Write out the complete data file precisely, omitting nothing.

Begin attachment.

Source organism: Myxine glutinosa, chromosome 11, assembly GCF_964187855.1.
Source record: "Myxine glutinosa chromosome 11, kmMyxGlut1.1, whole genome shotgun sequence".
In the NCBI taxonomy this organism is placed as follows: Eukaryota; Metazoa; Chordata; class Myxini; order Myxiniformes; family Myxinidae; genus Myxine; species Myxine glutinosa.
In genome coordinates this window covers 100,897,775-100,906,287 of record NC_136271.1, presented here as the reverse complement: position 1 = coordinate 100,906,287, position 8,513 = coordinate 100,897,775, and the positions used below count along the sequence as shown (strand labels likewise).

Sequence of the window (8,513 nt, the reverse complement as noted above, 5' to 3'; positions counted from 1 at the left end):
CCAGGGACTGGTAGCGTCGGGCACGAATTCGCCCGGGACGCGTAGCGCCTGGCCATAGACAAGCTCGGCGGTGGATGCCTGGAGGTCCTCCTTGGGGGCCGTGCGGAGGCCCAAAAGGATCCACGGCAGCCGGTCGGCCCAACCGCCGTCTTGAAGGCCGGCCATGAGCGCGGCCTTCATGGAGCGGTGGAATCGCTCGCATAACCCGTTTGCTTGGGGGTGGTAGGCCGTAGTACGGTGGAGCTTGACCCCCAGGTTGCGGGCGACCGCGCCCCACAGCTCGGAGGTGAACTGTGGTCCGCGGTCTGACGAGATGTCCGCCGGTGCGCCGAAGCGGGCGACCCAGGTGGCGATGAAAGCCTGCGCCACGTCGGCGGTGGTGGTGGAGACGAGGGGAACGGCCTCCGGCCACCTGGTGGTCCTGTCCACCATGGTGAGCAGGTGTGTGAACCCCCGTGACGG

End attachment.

Source organism: Myxine glutinosa, chromosome 11, assembly GCF_964187855.1.
Source record: "Myxine glutinosa chromosome 11, kmMyxGlut1.1, whole genome shotgun sequence".
In the NCBI taxonomy this organism is placed as follows: Eukaryota; Metazoa; Chordata; class Myxini; order Myxiniformes; family Myxinidae; genus Myxine; species Myxine glutinosa.
In genome coordinates this window covers 100,897,775-100,906,287 of record NC_136271.1, presented here as the reverse complement: position 1 = coordinate 100,906,287, position 8,513 = coordinate 100,897,775, and the positions used below count along the sequence as shown (strand labels likewise).

Sequence of the window (8,513 nt, the reverse complement as noted above, 5' to 3'; positions counted from 1 at the left end):
CCAGGGACTGGTAGCGTCGGGCACGAATTCGCCCGGGACGCGTAGCGCCTGGCCATAGACAAGCTCGGCGGTGGATGCCTGGAGGTCCTCCTTGGGGGCCGTGCGGAGGCCCAAAAGGATCCACGGCAGCCGGTCGGCCCAACCGCCGTCTTGAAGGCCGGCCATGAGCGCGGCCTTCATGGAGCGGTGGAATCGCTCGCATAACCCGTTTGCTTGGGGGTGGTAGGCCGTAGTACGGTGGAGCTTGACCCCCAGGTTGCGGGCGACCGCGCCCCACAGCTCGGAGGTGAACTGTGGTCCGCGGTCTGACGAGATGTCCGCCGGTGCGCCGAAGCGGGCGACCCAGGTGGCGATGAAAGCCTGCGCCACGTCGGCGGTGGTGGTGGAGACGAGGGGAACGGCCTCCGGCCACCTGGTGGTCCTGTCCACCATGGTGAGCAGGTGTGTGAACCCCCGTGACGG